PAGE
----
While many people are aware of the frequency of being pulled over by law enforcement when driving, fewer individuals may be aware of law enforcement’s ability to conduct a stop on a pedestrian. Similar to drivers, pedestrians may be stopped by law enforcement officers when they commit a traffic offense.
Pedestrian laws are made up of Florida state laws and rules, regulations and ordinances of towns, municipalities and cities. Individuals who are near the roadway but not in a vehicle are still required to obey laws to keep those on the roadway and vicinity safe.
Definition of Pedestrian
The colloquial definition of a pedestrian is someone who is on foot. However, this definition is often extended to include individuals in wheelchairs, in motorized wheelchairs or scooters, on skates, on roller blades, on skateboards or on foot-powered scooters. The relevant definition of a pedestrian is in the law that the pedestrian is being accused of violating. For some areas, foot-powered scooters, Segues and hover boards are specifically included in the definition of a pedestrian. Bicyclists may also be included in the definition of a pedestrian although they may still be required to obey additional laws based on cyclist laws or motorist laws.
When Pedestrian Laws Apply
Pedestrian laws often dictate the way that pedestrians must act on a roadway, street, highway, railroad crossing, roadway crossing, sidewalks and at traffic signals. If someone violates a pedestrian law and is involved in an accident, this can have an impact on whether criminal charges are lobbied against drivers or the pedestrian. A pedestrian may also be subject to these laws if his or her illegal act is observed by a law enforcement officer.
Common Pedestrian Laws
While pedestrian laws vary by jurisdiction, some common laws include:
1. Pedestrians must walk on a sidewalk when one is provided. There may be an exception if the sidewalk is obstructed, such as if construction is being completed on the sidewalk or adjacent area.
2. Pedestrians must walk on the shoulder of the roadway if a sidewalk is not available.
3. The pedestrian must walk on the left side of the roadway. This allows the pedestrian to see oncoming traffic.
4. Pedestrians should not stand in the roadway. Many areas have laws that prohibit loitering or obstructing traffic in this manner.
5. Pedestrians shall use crosswalks when available.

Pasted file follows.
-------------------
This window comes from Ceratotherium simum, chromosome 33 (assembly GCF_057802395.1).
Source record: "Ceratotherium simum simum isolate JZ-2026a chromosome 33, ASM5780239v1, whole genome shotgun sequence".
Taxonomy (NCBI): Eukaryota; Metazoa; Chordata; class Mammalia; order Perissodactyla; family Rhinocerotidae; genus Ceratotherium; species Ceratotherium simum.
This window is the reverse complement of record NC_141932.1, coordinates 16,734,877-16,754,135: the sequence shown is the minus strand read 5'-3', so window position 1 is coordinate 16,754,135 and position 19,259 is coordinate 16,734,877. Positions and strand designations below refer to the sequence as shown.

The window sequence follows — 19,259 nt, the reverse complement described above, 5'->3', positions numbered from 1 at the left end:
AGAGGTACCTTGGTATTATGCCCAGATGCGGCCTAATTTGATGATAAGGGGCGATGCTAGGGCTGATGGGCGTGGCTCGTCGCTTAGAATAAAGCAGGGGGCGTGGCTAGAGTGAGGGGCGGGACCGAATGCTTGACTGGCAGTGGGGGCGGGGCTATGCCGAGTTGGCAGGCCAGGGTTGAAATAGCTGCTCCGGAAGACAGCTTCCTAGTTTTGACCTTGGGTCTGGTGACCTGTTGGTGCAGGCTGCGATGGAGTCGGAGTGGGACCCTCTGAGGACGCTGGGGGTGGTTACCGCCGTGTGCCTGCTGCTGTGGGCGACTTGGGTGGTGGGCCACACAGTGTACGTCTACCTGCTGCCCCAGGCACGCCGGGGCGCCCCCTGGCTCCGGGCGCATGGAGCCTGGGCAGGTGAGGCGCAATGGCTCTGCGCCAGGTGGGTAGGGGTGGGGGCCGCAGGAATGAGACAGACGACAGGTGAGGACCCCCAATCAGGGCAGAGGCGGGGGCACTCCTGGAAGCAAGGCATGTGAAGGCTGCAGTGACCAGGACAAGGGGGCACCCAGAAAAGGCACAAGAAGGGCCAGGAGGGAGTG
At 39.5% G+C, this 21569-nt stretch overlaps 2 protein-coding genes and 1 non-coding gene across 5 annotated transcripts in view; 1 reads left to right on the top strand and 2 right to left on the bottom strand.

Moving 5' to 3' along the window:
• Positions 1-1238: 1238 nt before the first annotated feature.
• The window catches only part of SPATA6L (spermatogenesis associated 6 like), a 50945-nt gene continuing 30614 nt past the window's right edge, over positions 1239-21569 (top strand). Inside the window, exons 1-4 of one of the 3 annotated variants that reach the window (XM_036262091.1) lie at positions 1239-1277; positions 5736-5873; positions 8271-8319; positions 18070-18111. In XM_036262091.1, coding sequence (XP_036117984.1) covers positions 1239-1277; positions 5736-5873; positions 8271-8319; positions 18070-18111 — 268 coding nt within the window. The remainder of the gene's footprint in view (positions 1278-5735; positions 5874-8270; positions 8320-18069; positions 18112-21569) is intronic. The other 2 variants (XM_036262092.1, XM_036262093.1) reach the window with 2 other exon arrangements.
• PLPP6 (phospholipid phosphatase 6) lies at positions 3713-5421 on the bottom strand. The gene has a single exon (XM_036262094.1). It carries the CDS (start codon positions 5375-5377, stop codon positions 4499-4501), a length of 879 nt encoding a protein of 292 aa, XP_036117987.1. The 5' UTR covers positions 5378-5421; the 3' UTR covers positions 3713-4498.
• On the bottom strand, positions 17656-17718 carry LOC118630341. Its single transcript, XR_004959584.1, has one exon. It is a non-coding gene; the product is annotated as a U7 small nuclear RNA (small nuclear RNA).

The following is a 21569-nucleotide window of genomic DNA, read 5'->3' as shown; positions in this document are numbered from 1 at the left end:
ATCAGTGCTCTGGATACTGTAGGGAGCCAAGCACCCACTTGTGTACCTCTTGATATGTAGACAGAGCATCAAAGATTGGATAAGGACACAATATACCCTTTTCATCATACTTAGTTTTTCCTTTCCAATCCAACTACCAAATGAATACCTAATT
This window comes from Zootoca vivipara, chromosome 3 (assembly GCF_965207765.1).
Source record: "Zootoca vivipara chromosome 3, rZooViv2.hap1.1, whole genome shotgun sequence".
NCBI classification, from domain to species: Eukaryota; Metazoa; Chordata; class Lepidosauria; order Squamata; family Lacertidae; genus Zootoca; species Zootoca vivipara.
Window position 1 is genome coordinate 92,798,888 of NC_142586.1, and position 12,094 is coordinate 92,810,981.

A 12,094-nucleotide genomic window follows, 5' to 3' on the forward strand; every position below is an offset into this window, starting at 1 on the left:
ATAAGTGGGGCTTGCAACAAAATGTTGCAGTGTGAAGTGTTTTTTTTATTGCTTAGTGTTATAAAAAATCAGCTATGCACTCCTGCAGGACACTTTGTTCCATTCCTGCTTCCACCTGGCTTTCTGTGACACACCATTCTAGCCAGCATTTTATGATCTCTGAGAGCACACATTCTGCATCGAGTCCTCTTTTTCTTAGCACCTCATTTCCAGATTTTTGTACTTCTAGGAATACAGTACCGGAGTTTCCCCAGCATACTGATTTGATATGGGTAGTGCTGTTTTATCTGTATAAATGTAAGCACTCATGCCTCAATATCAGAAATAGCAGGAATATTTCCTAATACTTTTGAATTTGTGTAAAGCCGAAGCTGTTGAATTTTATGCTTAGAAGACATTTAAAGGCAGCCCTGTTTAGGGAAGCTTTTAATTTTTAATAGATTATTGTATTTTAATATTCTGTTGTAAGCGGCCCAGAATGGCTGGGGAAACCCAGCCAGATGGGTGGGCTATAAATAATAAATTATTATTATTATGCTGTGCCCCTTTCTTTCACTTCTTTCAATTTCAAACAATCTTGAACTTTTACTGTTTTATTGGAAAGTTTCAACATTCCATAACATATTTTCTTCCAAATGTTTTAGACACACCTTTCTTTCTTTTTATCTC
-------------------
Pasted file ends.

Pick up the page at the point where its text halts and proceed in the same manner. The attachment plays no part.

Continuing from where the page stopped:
6. Pedestrians must obey traffic signals when crossing a roadway.
If the pedestrian violates a traffic law, he or she may be stopped by law enforcement. Law enforcement may ask questions and may issue a citation.
Violation of Pedestrian Laws
A pedestrian who violates a pedestrian law may receive a citation to appear in municipal court. If a pedestrian does not obey the applicable law, this can be the consequence. This can be the result when a pedestrian does not use a sidewalk, does not use a crosswalk or disobeys a traffic control signal when crossing the road. This can also occur when a pedestrian fails to yield to traffic when crossing an intersection when crossing somewhere other than a crosswalk, crossing between adjacent intersections, crossing a roadway when there is an alternative or running into a roadway when there is oncoming traffic can also subject a pedestrian to criminal charges.
Pedestrians who are facing criminal charges due to violations of pedestrian laws may choose to contact a criminal defense lawyer for assistance. Being convicted of a criminal charge can result in the imposition of a fine, probation, community service and possibly jail time. Additionally, a person can acquire a criminal record that follows him or her for the rest of that person’s life. To avoid the negative consequences of a conviction, pedestrians may choose to contact a criminal defense lawyer for assistance. A lawyer can explain the person’s rights and options and represent the individual by trying to get the charges dismissed or reduced.
Disclaimer: While every effort has been made to ensure the accuracy of this publication, it is not intended to provide legal advice as individual situations will differ and should be discussed with an expert and/or lawyer. For specific technical or legal advice on the information provided and related topics, please contact the author.
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